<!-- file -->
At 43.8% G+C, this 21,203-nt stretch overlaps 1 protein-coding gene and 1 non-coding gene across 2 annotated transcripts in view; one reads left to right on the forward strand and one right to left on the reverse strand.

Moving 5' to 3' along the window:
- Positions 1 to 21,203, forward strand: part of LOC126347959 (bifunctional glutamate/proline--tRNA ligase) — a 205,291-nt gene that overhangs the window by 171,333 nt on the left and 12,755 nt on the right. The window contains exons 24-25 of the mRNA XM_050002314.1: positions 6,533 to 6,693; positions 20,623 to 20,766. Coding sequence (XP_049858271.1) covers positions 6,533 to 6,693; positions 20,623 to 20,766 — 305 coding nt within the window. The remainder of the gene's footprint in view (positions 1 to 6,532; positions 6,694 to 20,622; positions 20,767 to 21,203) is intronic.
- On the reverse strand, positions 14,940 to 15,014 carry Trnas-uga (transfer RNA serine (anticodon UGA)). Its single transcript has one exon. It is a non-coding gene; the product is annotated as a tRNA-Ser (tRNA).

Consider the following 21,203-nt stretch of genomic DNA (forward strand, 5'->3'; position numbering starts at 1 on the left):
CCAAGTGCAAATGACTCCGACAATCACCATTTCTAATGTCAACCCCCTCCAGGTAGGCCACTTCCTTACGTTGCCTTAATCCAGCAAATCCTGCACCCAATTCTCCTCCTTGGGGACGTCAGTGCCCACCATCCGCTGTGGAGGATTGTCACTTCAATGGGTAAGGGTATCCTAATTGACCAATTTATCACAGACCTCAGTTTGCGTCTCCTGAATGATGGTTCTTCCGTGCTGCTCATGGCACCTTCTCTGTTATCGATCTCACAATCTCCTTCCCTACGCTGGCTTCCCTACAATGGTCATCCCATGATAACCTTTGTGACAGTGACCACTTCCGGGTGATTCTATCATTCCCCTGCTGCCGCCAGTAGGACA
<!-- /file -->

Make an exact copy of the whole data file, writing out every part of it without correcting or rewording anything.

At 43.8% G+C, this 21,203-nt stretch overlaps 1 protein-coding gene and 1 non-coding gene across 2 annotated transcripts in view; one reads left to right on the forward strand and one right to left on the reverse strand.

Moving 5' to 3' along the window:
- Positions 1 to 21,203, forward strand: part of LOC126347959 (bifunctional glutamate/proline--tRNA ligase) — a 205,291-nt gene that overhangs the window by 171,333 nt on the left and 12,755 nt on the right. The window contains exons 24-25 of the mRNA XM_050002314.1: positions 6,533 to 6,693; positions 20,623 to 20,766. Coding sequence (XP_049858271.1) covers positions 6,533 to 6,693; positions 20,623 to 20,766 — 305 coding nt within the window. The remainder of the gene's footprint in view (positions 1 to 6,532; positions 6,694 to 20,622; positions 20,767 to 21,203) is intronic.
- On the reverse strand, positions 14,940 to 15,014 carry Trnas-uga (transfer RNA serine (anticodon UGA)). Its single transcript has one exon. It is a non-coding gene; the product is annotated as a tRNA-Ser (tRNA).

Consider the following 21,203-nt stretch of genomic DNA (forward strand, 5'->3'; position numbering starts at 1 on the left):
CCAAGTGCAAATGACTCCGACAATCACCATTTCTAATGTCAACCCCCTCCAGGTAGGCCACTTCCTTACGTTGCCTTAATCCAGCAAATCCTGCACCCAATTCTCCTCCTTGGGGACGTCAGTGCCCACCATCCGCTGTGGAGGATTGTCACTTCAATGGGTAAGGGTATCCTAATTGACCAATTTATCACAGACCTCAGTTTGCGTCTCCTGAATGATGGTTCTTCCGTGCTGCTCATGGCACCTTCTCTGTTATCGATCTCACAATCTCCTTCCCTACGCTGGCTTCCCTACAATGGTCATCCCATGATAACCTTTGTGACAGTGACCACTTCCGGGTGATTCTATCATTCCCCTGCTGCCGCCAGTAGGACA